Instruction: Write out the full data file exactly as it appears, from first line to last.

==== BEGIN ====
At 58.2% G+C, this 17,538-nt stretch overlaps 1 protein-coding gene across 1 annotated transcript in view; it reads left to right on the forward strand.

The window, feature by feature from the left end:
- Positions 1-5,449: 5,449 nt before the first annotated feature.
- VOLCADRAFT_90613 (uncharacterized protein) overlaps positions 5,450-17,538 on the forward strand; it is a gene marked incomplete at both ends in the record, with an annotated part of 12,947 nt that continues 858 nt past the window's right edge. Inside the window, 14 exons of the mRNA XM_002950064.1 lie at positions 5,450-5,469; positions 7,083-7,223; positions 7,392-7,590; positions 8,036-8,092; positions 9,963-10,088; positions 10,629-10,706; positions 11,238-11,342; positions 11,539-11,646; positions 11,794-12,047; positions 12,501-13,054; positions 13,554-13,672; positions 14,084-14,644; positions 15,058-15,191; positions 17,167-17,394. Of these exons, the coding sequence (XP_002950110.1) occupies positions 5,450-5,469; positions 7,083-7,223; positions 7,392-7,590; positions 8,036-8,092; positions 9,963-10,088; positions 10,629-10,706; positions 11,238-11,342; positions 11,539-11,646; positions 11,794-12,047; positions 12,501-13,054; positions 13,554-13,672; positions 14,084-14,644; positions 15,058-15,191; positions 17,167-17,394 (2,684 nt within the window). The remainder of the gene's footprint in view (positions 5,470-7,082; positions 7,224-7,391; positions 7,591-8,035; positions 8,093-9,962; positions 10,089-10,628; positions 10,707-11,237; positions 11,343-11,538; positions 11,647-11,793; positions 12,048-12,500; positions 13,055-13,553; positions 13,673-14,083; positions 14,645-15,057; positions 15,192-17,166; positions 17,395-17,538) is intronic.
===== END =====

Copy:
At 58.2% G+C, this 17,538-nt stretch overlaps 1 protein-coding gene across 1 annotated transcript in view; it reads left to right on the forward strand.

The window, feature by feature from the left end:
- Positions 1-5,449: 5,449 nt before the first annotated feature.
- VOLCADRAFT_90613 (uncharacterized protein) overlaps positions 5,450-17,538 on the forward strand; it is a gene marked incomplete at both ends in the record, with an annotated part of 12,947 nt that continues 858 nt past the window's right edge. Inside the window, 14 exons of the mRNA XM_002950064.1 lie at positions 5,450-5,469; positions 7,083-7,223; positions 7,392-7,590; positions 8,036-8,092; positions 9,963-10,088; positions 10,629-10,706; positions 11,238-11,342; positions 11,539-11,646; positions 11,794-12,047; positions 12,501-13,054; positions 13,554-13,672; positions 14,084-14,644; positions 15,058-15,191; positions 17,167-17,394. Of these exons, the coding sequence (XP_002950110.1) occupies positions 5,450-5,469; positions 7,083-7,223; positions 7,392-7,590; positions 8,036-8,092; positions 9,963-10,088; positions 10,629-10,706; positions 11,238-11,342; positions 11,539-11,646; positions 11,794-12,047; positions 12,501-13,054; positions 13,554-13,672; positions 14,084-14,644; positions 15,058-15,191; positions 17,167-17,394 (2,684 nt within the window). The remainder of the gene's footprint in view (positions 5,470-7,082; positions 7,224-7,391; positions 7,591-8,035; positions 8,093-9,962; positions 10,089-10,628; positions 10,707-11,237; positions 11,343-11,538; positions 11,647-11,793; positions 12,048-12,500; positions 13,055-13,553; positions 13,673-14,083; positions 14,645-15,057; positions 15,192-17,166; positions 17,395-17,538) is intronic.